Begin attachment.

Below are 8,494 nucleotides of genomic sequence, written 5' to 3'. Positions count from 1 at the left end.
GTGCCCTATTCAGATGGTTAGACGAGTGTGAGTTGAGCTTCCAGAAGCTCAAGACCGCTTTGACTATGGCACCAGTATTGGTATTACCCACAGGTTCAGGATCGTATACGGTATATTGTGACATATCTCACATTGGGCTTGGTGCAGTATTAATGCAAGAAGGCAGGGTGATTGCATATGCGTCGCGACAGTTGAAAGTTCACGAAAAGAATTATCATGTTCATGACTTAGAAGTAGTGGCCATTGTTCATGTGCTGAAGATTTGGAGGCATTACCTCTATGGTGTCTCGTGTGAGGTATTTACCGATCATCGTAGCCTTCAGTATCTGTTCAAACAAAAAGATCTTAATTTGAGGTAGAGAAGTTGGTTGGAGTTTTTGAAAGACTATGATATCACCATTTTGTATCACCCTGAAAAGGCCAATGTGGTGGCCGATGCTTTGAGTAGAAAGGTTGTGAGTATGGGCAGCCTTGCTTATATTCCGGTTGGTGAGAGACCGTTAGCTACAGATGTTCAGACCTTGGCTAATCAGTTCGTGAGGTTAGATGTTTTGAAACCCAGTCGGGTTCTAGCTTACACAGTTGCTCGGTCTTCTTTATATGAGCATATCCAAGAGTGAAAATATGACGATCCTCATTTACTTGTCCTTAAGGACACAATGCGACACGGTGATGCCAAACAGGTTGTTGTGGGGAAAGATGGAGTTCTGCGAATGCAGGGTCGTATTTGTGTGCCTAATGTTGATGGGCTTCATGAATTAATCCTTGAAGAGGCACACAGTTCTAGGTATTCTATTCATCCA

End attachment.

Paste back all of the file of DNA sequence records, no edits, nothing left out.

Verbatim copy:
Below are 8,494 nucleotides of genomic sequence, written 5' to 3'. Positions count from 1 at the left end.
GTGCCCTATTCAGATGGTTAGACGAGTGTGAGTTGAGCTTCCAGAAGCTCAAGACCGCTTTGACTATGGCACCAGTATTGGTATTACCCACAGGTTCAGGATCGTATACGGTATATTGTGACATATCTCACATTGGGCTTGGTGCAGTATTAATGCAAGAAGGCAGGGTGATTGCATATGCGTCGCGACAGTTGAAAGTTCACGAAAAGAATTATCATGTTCATGACTTAGAAGTAGTGGCCATTGTTCATGTGCTGAAGATTTGGAGGCATTACCTCTATGGTGTCTCGTGTGAGGTATTTACCGATCATCGTAGCCTTCAGTATCTGTTCAAACAAAAAGATCTTAATTTGAGGTAGAGAAGTTGGTTGGAGTTTTTGAAAGACTATGATATCACCATTTTGTATCACCCTGAAAAGGCCAATGTGGTGGCCGATGCTTTGAGTAGAAAGGTTGTGAGTATGGGCAGCCTTGCTTATATTCCGGTTGGTGAGAGACCGTTAGCTACAGATGTTCAGACCTTGGCTAATCAGTTCGTGAGGTTAGATGTTTTGAAACCCAGTCGGGTTCTAGCTTACACAGTTGCTCGGTCTTCTTTATATGAGCATATCCAAGAGTGAAAATATGACGATCCTCATTTACTTGTCCTTAAGGACACAATGCGACACGGTGATGCCAAACAGGTTGTTGTGGGGAAAGATGGAGTTCTGCGAATGCAGGGTCGTATTTGTGTGCCTAATGTTGATGGGCTTCATGAATTAATCCTTGAAGAGGCACACAGTTCTAGGTATTCTATTCATCCA